Tens of thousands thronged the streets of Georgia's capital yesterday to show their opposition to President Mikhail Saakashvili in the largest anti-government demonstration in three years.
The protest was seen as a test of public support for the opposition ahead of a parliamentary election in October.
It also was a political coming-out party for the organiser, Bidzina Ivanishvili, a billionaire businessman who is Georgia's richest man and leading philanthropist. He made his entry into politics in October, announcing that he was forming a political party with the aim of winning the parliamentary vote and becoming Prime Minister.
Mr Saakashvili's second and final presidential term ends in January, and his plans are unclear. He has not excluded becoming Prime Minister, a position that will gain extra powers under a 2010 constitutional reform that his opponents said was designed to allow Mr Saakashvili to remain a political force after leaving the presidency. But this would bring unwelcome comparisons to the Russian President, Vladimir Putin, who spent the past four years as Prime Minister to accommodate a constitutional ban on two consecutive presidential terms.
Organisers estimated yesterday's turnout at 110,000, while police put it at more than 30,000. As the participants marched from three directions to join the rally on Freedom Square, they carried Georgian flags but also the flags of the EU and Nato, indicating that support remains high for the goals set under Mr Saakashvili for Georgia one day to join both organisations.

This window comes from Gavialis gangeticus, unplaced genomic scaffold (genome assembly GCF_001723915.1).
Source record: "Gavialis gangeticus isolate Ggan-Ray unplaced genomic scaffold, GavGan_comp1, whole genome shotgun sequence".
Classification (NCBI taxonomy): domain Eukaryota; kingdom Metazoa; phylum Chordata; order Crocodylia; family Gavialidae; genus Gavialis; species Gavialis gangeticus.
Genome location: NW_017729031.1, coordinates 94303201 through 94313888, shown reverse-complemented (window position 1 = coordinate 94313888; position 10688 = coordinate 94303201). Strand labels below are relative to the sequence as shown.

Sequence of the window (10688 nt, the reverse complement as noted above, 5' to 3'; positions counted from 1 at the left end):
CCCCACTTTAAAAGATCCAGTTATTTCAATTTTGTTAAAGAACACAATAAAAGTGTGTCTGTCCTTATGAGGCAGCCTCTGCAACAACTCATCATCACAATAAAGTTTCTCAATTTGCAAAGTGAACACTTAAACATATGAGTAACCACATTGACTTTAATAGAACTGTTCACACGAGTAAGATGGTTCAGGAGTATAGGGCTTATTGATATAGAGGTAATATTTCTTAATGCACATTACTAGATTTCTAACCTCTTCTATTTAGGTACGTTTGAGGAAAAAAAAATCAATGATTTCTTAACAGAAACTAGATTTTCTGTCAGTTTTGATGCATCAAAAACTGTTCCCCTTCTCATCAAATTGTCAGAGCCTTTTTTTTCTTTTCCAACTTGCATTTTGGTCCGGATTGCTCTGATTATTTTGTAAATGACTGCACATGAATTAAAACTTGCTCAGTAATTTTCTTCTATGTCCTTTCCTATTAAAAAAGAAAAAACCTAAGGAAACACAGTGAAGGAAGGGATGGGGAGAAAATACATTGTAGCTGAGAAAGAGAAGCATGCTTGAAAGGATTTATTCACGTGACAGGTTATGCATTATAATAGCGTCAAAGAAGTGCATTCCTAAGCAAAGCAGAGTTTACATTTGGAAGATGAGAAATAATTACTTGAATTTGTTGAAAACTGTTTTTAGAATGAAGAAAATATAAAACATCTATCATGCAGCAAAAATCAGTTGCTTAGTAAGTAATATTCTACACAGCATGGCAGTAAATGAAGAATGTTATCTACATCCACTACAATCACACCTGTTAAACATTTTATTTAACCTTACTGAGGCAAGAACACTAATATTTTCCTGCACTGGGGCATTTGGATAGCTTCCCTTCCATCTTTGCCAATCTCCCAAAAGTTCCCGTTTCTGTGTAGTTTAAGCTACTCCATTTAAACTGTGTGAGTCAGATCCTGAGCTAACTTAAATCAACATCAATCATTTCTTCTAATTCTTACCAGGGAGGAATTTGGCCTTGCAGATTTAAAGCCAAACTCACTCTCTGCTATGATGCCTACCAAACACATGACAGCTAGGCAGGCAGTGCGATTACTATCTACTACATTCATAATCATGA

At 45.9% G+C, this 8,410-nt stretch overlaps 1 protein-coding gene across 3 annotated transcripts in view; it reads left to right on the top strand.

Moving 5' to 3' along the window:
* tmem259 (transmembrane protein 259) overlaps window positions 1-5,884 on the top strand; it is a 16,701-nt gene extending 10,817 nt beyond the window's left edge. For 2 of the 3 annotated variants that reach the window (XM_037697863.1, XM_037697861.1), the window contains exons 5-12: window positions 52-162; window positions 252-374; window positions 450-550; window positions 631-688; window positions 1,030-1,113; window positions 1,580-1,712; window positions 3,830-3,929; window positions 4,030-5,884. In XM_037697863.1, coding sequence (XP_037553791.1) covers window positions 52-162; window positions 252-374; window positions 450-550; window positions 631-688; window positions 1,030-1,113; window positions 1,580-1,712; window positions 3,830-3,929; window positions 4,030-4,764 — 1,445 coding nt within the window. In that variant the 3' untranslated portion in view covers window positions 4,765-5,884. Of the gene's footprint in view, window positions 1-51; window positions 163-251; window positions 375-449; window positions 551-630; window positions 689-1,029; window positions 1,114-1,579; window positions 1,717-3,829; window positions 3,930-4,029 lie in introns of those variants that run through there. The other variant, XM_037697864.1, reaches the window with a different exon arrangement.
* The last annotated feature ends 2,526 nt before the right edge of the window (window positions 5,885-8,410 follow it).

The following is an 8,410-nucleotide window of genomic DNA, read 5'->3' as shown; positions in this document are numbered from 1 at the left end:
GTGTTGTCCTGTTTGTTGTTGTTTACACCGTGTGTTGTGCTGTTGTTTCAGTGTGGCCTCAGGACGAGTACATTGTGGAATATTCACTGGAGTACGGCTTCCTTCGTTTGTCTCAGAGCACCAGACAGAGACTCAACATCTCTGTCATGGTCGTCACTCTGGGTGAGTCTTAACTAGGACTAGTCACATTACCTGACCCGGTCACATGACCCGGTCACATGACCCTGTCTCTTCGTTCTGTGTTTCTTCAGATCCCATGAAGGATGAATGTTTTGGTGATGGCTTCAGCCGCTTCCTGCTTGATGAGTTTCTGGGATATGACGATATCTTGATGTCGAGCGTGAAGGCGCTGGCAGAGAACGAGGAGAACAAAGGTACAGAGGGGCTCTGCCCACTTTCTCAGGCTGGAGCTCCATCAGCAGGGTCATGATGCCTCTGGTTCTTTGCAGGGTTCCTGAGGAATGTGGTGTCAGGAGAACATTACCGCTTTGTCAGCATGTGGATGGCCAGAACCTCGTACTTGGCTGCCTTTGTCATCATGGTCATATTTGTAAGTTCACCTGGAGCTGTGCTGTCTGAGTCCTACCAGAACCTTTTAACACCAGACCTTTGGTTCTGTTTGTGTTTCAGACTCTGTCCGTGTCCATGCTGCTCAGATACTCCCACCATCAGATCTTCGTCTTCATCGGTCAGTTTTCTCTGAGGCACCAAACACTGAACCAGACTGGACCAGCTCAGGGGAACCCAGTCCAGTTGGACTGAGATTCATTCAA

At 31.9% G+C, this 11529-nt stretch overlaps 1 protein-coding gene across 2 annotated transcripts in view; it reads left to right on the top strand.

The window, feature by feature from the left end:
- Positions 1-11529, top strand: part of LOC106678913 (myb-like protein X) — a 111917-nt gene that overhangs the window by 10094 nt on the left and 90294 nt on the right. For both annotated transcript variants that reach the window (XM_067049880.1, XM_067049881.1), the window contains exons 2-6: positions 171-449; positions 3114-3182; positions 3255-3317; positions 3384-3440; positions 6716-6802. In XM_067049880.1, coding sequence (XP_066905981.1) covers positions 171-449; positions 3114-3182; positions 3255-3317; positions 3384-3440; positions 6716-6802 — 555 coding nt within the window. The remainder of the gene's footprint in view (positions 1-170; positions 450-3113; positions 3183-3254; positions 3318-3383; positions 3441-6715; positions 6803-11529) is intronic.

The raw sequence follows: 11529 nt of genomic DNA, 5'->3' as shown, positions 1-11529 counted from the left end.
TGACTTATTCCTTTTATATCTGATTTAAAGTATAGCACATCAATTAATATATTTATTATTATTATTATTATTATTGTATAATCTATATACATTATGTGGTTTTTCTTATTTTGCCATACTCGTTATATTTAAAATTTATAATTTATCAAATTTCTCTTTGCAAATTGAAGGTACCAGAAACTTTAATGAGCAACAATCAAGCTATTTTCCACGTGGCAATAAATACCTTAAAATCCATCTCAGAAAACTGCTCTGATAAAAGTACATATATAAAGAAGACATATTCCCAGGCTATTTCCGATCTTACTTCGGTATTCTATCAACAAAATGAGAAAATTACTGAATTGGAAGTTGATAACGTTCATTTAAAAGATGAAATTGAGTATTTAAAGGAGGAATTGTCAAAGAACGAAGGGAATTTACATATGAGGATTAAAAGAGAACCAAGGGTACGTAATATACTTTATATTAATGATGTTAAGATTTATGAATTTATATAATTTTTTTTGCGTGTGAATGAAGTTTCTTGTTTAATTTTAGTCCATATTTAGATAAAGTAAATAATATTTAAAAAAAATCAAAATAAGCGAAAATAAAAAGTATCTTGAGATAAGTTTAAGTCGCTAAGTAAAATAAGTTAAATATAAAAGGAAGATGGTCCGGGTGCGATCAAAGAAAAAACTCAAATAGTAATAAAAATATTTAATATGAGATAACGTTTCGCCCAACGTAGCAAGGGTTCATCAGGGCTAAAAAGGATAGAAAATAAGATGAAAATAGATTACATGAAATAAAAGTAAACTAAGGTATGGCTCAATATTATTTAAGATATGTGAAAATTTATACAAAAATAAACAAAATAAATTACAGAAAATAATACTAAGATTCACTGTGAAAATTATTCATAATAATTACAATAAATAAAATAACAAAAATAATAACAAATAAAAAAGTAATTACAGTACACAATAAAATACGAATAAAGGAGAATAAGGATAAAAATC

The demonstrators also wrote their "dreams" on pieces of paper and stuffed them in sacks printed with the name of Mr Ivanishvili's new party: Georgian Dreams.
Georgia won its independence with the collapse of the Soviet Union in 1991 and began moving closer to the West when Mr Saakashvili became president in January 2004. He is credited with pushing through a series of political and economic reforms, but he also led the country into a disastrous war with Russia in 2008 over two breakaway Georgian republics, now fully allied with Moscow and beyond Tbilisi's control.
Mr Saakashvili weathered weeks of opposition demonstrations in 2009 demanding his resignation over his handling of the war, but the splintered opposition groups failed to coordinate and the protests fizzled out.
Mr Ivanishvili has formed a coalition with some opposition parties but has refused to work with others, including the party led by veteran opposition leader Nino Burdzhanadze.
Yesterday's rally was opened by Kakha Kaladze, the former captain of Georgia's football team, who played for AC Milan. It ended with a performance by Mr Ivanishvili's eldest son, Bera, a rap musician.